Meal planning is an excellent way to keep up your spirits while adjusting to your new diet. Vegan eating is not for the sprinter. It’s a marathon style of eating, one meal at a time. And like marathon running, you must prepare in advance to not tire out. This means looking at your meals one week at a time and shopping accordingly. It might feel daunting at first, but like anything worth learning, it will soon become a habit if you go easy on yourself and keep an open mind. #6 will really help in this department.
Find a Cook Book You Love
Unless you’re already a master chef, going vegan is an excellent reason to buy a new cookbook. Not only will you find new spices and sauces to freshen up that same old boring baked potato, you’ll find new combinations that just might put your mama’s meatball recipe to shame. (Don’t believe us? Just try rice with a delicious creamy Dijon recipe. You’d be surprised!)
Prepare Meals in Advance
Similar to meal planning, meal prepping can go a long way in making your journey from meat to meatless a success. Some experts suggest taking one day/week to cook a few casseroles that can be divided up and frozen. One of our circle of wellness contributors told us: “I didn’t go vegan until I had 30 frozen dinners in my freezer.” Adding: “I’m a busy executive trainer. Knowing that I could look forward to a delicious supper after a long day at the office – not to mention not having to stress over it – was the key to my success. I knew if I only had to concentrate on a healthy breakfast and lunch I’d be okay.”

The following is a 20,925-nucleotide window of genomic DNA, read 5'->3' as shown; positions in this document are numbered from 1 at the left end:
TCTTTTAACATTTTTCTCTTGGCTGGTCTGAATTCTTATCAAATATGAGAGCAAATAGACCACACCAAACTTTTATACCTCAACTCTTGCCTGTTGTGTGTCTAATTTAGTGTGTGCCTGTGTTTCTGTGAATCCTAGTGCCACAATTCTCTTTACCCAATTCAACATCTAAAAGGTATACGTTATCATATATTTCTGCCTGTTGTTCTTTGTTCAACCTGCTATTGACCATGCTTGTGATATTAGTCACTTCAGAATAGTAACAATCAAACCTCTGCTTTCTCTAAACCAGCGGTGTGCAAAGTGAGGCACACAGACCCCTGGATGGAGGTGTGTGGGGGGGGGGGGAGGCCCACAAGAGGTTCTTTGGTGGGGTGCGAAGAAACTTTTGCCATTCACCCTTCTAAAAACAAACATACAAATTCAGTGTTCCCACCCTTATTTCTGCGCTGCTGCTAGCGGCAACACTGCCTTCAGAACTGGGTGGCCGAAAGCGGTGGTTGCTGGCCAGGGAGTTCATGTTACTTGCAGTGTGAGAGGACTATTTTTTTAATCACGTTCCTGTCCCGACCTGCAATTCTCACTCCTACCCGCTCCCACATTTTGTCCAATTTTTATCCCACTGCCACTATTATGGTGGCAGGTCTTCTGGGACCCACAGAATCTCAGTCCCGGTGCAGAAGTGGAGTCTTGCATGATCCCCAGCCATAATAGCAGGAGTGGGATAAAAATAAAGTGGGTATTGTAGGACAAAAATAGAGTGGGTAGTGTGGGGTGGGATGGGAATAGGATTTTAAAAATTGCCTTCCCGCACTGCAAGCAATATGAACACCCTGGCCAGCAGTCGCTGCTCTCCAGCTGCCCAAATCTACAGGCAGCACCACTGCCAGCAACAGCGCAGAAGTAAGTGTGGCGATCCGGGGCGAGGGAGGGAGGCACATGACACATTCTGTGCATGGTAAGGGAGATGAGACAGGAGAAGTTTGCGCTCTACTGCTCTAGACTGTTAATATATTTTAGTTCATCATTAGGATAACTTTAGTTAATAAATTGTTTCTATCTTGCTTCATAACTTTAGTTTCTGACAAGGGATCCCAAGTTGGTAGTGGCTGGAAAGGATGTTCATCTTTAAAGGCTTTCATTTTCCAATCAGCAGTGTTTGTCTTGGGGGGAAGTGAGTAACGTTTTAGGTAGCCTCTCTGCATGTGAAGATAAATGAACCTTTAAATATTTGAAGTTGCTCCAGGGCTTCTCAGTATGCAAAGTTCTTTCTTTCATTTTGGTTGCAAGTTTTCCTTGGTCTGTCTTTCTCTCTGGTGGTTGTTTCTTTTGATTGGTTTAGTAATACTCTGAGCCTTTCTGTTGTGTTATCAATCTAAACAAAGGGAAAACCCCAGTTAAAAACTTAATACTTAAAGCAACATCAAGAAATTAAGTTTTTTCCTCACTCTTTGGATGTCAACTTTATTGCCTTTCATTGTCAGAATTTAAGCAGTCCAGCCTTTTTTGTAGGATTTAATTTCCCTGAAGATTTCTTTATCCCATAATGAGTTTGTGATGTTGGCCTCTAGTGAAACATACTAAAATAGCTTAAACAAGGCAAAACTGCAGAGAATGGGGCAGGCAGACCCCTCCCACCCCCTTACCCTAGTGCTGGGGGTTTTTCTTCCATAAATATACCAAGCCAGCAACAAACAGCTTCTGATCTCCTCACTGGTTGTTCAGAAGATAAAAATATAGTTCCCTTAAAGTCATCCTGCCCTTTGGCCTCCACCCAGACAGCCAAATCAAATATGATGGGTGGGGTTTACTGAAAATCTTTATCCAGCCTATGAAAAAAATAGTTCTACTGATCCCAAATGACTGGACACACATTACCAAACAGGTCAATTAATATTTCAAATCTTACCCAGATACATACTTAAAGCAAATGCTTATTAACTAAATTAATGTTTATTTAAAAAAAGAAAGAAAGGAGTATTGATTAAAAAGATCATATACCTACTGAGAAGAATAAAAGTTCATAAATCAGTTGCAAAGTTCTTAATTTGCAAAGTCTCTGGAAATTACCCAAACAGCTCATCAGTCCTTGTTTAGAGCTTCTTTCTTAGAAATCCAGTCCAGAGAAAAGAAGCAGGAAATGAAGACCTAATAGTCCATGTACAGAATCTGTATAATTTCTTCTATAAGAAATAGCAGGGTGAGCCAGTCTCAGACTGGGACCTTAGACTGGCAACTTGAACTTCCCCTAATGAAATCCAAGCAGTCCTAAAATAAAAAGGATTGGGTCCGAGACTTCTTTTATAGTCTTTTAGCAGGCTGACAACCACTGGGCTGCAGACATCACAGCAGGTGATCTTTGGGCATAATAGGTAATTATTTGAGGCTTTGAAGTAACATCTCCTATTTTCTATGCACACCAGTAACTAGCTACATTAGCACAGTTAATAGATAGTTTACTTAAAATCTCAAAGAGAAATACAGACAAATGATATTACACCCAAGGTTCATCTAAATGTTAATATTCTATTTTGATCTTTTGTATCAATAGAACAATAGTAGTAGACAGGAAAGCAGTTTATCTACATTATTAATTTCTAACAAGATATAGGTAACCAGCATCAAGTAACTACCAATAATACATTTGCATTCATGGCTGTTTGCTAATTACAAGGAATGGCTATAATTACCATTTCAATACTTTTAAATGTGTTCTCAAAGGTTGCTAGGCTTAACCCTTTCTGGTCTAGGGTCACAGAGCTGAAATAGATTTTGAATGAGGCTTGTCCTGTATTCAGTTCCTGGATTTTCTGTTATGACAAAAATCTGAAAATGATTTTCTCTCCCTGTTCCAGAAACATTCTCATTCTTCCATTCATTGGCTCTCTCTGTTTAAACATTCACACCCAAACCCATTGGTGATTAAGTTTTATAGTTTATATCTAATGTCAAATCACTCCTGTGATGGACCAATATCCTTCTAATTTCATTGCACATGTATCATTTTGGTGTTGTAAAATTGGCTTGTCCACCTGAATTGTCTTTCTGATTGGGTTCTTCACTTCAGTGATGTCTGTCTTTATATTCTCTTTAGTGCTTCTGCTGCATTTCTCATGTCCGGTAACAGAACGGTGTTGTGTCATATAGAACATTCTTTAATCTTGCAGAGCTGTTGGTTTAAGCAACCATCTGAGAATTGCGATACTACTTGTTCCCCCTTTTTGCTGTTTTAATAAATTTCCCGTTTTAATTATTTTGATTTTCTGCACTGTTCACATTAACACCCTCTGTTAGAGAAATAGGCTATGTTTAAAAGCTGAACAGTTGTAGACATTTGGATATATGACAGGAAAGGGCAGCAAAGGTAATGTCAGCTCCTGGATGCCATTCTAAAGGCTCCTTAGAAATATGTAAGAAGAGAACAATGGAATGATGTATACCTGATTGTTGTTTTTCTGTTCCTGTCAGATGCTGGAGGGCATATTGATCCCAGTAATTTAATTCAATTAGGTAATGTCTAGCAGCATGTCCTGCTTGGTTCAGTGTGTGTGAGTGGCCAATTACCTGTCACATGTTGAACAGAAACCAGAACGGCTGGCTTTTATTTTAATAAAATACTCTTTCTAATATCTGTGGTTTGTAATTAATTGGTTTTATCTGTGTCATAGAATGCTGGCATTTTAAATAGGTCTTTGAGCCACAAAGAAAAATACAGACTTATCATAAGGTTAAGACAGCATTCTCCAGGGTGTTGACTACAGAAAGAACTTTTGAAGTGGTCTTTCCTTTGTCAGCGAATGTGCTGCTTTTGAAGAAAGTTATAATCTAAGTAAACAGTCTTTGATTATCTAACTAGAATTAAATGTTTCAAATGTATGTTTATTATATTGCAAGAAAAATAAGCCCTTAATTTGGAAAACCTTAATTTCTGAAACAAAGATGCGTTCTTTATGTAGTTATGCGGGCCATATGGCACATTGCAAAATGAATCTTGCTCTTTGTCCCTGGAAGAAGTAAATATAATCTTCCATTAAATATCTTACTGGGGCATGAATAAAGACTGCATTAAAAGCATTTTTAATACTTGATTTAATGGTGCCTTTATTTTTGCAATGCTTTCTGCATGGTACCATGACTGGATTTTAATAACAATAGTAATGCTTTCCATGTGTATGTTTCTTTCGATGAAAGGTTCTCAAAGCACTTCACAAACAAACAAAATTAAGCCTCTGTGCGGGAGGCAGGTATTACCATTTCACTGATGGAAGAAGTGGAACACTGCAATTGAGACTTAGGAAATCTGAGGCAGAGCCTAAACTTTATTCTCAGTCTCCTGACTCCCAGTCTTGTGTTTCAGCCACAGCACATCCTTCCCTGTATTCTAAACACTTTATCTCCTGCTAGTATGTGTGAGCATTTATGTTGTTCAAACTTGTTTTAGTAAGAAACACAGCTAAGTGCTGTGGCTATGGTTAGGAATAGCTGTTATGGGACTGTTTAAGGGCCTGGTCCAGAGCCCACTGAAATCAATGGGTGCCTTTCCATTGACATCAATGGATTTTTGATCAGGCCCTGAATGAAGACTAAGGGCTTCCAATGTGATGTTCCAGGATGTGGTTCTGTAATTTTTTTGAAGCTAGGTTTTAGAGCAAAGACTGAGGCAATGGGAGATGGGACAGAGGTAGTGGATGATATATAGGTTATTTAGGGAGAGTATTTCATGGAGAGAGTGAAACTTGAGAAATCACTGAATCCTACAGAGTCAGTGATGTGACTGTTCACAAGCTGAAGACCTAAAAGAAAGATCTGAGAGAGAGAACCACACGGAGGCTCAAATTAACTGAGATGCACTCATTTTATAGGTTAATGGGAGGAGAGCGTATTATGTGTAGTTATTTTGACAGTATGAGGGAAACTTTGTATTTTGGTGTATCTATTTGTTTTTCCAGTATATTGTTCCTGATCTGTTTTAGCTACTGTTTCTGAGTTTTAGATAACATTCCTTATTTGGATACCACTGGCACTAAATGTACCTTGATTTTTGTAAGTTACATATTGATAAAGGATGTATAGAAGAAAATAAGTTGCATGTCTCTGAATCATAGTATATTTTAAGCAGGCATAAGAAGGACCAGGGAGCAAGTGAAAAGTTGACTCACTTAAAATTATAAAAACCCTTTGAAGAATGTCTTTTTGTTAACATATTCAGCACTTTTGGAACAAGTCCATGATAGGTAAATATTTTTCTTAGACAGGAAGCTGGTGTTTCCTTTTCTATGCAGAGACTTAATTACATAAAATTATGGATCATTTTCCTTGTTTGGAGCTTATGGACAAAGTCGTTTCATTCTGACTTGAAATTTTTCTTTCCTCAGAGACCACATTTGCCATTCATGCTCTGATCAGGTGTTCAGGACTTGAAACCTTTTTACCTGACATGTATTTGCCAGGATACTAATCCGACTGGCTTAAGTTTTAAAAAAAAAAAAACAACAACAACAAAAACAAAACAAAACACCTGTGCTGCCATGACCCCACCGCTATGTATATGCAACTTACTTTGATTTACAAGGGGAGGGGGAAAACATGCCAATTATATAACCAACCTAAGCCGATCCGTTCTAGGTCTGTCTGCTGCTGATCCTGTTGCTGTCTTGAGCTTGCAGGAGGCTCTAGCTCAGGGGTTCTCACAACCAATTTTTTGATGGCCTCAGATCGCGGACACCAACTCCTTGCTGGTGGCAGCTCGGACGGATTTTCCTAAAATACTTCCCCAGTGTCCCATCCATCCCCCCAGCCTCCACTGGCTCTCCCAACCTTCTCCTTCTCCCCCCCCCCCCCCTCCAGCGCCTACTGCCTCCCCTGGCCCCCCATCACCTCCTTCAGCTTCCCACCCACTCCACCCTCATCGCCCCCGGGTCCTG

Get a Blood Draw
It’s a good idea to get blood drawn before going 100% vegan, especially if you have any health issues. For example, if you are diabetic it will help to understand how to control sugar spikes and ensure that mineral levels are maintained. Work with your nutritionist and doctor to create the right balance of foods and additional supplements that your body may need to maintain optimum health.
Read a Book on Going Vegan
Consider doing your homework before embarking on your new life. One excellent read is Thrive. Written from the perspective of a tri-athlete, this book proves that one can eat vegan and still have the strength of the biggest carnivore. (Not to mention your heart will be healthier.)
Keep It to Yourself!
Sort of like pregnancy or that new significant other, keep it to yourself until you’re comfortable with the new addition. We don’t say this to be negative: Changes can be exciting, but they can also be confusing. It’s normal to be concerned and a bit insecure despite the initial excitement. Until you are used to your new eating regime, it’s advised to only share the news with people who won’t pester you with a million questions and possibly deter you from your goals.
We hope these ideas gave you inspiration for how to go meat and dairy free in 2016. We’d love to hear from you! Anyone out there a vegan? If so, what are some tips for the beginner?
by Andrea Frazer for SimpleRx
Andrea Frazer is a writer, wife, mom to two Tweens and a rescue dog. Check back for more of her posts and tips on healthy living, healthcare awareness as well as the latest news and ways to benefit from SimpleRx Prescription Discount Program.